Gulf herring windfall gives stressed Chinook salmon a break

  • Thu Jan 5th, 2017 1:30am
  • News

An exceptionally large spring hatch of herring in the Gulf Islands provided a feast for juvenile Chinook migrating through the San Juan Islands last summer. Unfortunately, the number of Chinook leaving streams on the mainland remained very low in 2016 as a presumed result of warming seas. At the same time Pacific Sandlance, the other prey eagerly sought by salmon and seabirds, were at their lowest level in a decade, which is blamed for high numbers of starved, beached birds in July. The cause of the sandlance decline may also be climate related.

Kwiaht director Russel Barsh will present these findings and more at the Lopez community salmon team’s eighth annual SalmonAtion public information celebration on Saturday, Jan. 21 at Lopez Center, from 5:30 p.m. to 7:30 p.m. Free admission includes music, a light buffet and Lopez Island Vineyards wines.

Since 2009, Kwiaht scientists and volunteers have documented the gut contents of a little over four thousand juvenile Chinook caught at Watmough Bight on Lopez and Cowlitz Bay on Waldron. Fish caught at Watmough are largely from Puget Sound, while those caught at Cowlitz are mainly from the Fraser River watershed, making it possible to compare the health of Salish Sea Chinook under different environmental conditions and management as they pass through the islands on their way to the Pacific Ocean. On the whole, the larger, less developed Fraser system remains more productive than Puget Sound, Barsh said, and produces a larger proportion of wild as opposed to hatchery fish.

“We suspect that this reflects the severe pollution of Puget Sound with compounds that directly affect the fertility of salmon, and the zooplankton on which very young salmon and other small fish feed,” said Barsh.

“Puget Sound-origin salmon may not get a good meal of fish until they reach the San Juan Islands, which is a long way for a little smolt to swim on meager rations—if it survives at all,” Barsh said. Chinook that make it to the islands feast mainly on sandlance and herring. “About 80 percent of their diet in the islands is fish, and 98 percent of the fish they eat are herring and sandlance, which puts Chinook in direct competition with a number of seabirds that are also declining in number.”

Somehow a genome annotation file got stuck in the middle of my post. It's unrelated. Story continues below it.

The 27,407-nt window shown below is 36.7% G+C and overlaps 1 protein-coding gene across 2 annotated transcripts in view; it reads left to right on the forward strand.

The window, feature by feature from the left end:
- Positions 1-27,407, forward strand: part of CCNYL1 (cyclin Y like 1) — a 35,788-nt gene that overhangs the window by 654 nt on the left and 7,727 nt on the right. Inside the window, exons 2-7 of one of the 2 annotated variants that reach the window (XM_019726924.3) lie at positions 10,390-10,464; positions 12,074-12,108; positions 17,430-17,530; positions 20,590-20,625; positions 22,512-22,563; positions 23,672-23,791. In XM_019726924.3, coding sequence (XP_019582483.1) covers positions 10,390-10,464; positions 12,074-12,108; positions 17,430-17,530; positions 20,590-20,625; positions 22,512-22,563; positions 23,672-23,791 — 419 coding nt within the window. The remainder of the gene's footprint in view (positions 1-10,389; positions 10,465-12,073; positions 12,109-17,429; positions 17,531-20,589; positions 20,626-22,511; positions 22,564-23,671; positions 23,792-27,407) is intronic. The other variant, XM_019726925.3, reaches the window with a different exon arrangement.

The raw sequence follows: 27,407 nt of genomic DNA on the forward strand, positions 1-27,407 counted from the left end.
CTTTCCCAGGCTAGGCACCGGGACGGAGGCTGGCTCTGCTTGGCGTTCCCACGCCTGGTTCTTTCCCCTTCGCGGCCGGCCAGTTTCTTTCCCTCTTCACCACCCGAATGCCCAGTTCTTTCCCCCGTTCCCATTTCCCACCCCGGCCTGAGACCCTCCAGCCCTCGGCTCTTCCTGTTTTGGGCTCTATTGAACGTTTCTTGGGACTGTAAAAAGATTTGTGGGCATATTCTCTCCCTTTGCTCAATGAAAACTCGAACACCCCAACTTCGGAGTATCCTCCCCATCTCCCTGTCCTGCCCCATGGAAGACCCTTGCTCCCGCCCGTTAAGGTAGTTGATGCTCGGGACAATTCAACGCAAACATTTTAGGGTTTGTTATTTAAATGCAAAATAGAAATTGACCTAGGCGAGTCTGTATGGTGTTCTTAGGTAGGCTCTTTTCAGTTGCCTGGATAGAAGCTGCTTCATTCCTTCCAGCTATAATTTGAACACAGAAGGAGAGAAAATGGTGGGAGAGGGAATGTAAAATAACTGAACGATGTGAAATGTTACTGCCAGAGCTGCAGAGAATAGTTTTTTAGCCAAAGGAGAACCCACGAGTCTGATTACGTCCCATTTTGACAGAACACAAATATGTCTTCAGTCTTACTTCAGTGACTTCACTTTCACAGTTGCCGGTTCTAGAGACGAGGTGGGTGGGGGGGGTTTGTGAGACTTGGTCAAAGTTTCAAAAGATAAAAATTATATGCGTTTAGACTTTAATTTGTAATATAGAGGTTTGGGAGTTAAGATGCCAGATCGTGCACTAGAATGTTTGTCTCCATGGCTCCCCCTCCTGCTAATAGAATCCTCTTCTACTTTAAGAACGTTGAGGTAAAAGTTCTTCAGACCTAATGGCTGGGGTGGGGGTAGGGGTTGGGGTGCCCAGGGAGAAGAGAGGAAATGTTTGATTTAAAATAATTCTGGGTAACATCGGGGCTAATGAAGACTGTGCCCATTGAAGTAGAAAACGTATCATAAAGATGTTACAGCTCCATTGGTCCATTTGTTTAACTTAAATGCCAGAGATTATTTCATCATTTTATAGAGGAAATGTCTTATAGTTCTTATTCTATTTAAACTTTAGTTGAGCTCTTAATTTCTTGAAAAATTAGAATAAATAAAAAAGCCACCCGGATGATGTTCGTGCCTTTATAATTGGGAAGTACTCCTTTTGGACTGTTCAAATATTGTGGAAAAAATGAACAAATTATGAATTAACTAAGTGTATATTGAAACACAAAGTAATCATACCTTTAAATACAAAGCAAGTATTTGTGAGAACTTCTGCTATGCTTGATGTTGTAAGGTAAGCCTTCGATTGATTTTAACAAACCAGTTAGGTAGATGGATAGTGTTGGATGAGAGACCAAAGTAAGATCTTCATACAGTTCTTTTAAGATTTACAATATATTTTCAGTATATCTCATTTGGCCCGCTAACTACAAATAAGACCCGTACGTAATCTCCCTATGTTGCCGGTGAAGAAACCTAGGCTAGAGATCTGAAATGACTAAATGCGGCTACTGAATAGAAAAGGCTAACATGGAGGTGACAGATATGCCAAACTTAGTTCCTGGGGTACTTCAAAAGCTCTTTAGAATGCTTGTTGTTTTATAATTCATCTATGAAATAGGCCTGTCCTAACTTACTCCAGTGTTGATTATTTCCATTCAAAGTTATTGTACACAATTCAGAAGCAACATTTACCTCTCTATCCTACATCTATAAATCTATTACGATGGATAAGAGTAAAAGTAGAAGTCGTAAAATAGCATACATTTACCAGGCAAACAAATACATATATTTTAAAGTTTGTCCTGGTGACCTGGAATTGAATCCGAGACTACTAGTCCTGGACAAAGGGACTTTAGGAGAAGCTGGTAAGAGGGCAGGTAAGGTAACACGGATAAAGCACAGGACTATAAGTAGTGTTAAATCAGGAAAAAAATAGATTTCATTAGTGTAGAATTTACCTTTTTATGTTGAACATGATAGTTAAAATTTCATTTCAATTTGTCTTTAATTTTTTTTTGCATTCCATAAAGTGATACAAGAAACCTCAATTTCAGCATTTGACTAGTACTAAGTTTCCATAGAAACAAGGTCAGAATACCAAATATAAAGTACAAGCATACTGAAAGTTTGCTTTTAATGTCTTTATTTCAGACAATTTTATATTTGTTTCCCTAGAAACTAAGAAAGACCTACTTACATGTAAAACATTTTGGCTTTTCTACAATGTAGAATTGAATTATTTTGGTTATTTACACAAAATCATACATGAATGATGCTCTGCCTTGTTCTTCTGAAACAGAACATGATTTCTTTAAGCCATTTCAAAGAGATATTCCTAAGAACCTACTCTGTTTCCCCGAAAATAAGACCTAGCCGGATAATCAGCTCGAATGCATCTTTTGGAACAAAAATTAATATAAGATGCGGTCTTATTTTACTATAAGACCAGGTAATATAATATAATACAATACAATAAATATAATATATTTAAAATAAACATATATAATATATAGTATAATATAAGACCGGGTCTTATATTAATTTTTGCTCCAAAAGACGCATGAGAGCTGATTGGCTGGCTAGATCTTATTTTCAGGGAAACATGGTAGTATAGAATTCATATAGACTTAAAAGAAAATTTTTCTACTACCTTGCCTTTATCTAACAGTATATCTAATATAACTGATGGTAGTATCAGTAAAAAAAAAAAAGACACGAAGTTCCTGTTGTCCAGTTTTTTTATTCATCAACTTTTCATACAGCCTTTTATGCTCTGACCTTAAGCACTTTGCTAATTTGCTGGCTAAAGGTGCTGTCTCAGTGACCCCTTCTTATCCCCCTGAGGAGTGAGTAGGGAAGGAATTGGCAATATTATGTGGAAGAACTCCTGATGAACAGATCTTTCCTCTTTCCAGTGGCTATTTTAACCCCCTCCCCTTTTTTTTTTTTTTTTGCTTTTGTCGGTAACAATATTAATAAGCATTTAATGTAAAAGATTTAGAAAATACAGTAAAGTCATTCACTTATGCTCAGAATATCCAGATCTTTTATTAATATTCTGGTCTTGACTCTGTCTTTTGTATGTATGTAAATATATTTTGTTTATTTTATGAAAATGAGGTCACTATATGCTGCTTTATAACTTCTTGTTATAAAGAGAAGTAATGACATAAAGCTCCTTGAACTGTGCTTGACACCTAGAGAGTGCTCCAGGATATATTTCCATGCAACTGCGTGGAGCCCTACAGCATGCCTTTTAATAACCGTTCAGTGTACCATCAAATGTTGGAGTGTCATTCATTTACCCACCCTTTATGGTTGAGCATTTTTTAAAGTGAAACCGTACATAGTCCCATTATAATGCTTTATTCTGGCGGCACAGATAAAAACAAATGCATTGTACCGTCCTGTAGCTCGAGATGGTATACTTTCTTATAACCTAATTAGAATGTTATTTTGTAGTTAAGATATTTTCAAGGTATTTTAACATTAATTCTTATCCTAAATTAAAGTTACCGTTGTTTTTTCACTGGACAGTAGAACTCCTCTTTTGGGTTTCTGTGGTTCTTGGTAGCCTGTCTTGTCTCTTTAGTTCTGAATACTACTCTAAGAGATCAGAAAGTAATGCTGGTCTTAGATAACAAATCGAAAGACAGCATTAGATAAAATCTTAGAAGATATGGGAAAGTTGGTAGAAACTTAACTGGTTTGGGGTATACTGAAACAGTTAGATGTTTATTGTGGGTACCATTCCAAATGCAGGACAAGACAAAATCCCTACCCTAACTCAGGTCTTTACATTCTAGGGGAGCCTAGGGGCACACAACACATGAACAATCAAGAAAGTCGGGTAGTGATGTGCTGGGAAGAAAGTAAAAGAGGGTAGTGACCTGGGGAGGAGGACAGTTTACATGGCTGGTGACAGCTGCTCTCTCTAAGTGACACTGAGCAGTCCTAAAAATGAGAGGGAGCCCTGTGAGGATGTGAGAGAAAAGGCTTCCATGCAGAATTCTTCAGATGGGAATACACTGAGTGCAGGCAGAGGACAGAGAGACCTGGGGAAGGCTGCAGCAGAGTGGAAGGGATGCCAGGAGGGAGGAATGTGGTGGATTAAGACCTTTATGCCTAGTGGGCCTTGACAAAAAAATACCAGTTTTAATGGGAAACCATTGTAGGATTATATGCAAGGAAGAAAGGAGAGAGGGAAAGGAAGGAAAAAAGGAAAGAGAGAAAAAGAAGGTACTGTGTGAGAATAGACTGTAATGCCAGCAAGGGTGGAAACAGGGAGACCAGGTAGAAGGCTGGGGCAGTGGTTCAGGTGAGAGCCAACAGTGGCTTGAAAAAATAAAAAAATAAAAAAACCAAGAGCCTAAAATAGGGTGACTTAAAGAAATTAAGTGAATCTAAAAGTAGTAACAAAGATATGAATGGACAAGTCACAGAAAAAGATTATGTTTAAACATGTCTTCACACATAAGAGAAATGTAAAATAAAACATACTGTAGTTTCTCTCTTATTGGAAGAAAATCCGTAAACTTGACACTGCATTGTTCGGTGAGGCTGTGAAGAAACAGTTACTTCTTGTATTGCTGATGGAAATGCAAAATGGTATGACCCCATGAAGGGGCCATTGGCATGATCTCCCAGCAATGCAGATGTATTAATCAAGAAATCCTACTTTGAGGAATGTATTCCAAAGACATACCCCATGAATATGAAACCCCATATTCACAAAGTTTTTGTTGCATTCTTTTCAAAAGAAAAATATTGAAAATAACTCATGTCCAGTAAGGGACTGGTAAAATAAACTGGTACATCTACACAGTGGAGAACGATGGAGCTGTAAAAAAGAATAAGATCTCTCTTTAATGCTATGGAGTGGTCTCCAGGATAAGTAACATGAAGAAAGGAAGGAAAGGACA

Herring were fished commercially in the San Juan Islands until the 1970s, and the reasons for their continued overall decline remain unclear. Factors may include disease, loss of spawning habitat in shallow vegetated bays, and top-down pressure from all the seabirds, fish and marine mammals that hunt them. Kwiaht cooperates with the Lummi Nation, Washington Department of Fish and Wildlife and U.S. Geological Survey, leaders in research on herring recovery.

Far less is known about Pacific Sandlance, which are smaller but as calorie-dense as herring. Long believed to spawn on beaches like smelt in the Salish Sea, sandlance are better studied in Alaska and the western Pacific, where they form complex aggregations of genetically distinct populations that spawn at different depths and at different times of year. Kwiaht’s Lopez laboratory has been looking for similar patterns of genetic and behavioral diversity in Salish Sea sandlance, combining specimens caught in the islands with fish donated by federal and state agencies and the Tribes. Results will be published by the end of this year.

“What we have already learned about the role of herring and sandlance in the early marine survival of Chinook demands a re-orientation of San Juan County’s salmon recovery strategy, and the county’s expenditure of millions of state dollars,” Barsh said. “Most of the projects being funded will have little or no impact on salmon survival, as they cannot realistically protect or enhance the supply of herring and sandlance for use by salmon.”

As the longest running study of salmon diets in the Salish Sea, the Kwiaht project has observed cycles and trends in the interactions between Chinook and their prey that other researchers have missed.

“Other studies have lasted 2-3 years, and of course their results differ because they are snapshots of different phases of decadal-scale processes in the Salish Sea and the northeast Pacific Ocean,” said Barsh.

Kwiaht’s 2016 salmon research program was supported in part by collaborative agreements with the University of Washington and the Tulalip Tribes. Kwiaht volunteers fish Watmough Bight from May to September and welcome visitors to help pull nets and sort fish. Write to kwiaht@gmail.com for more information and schedules.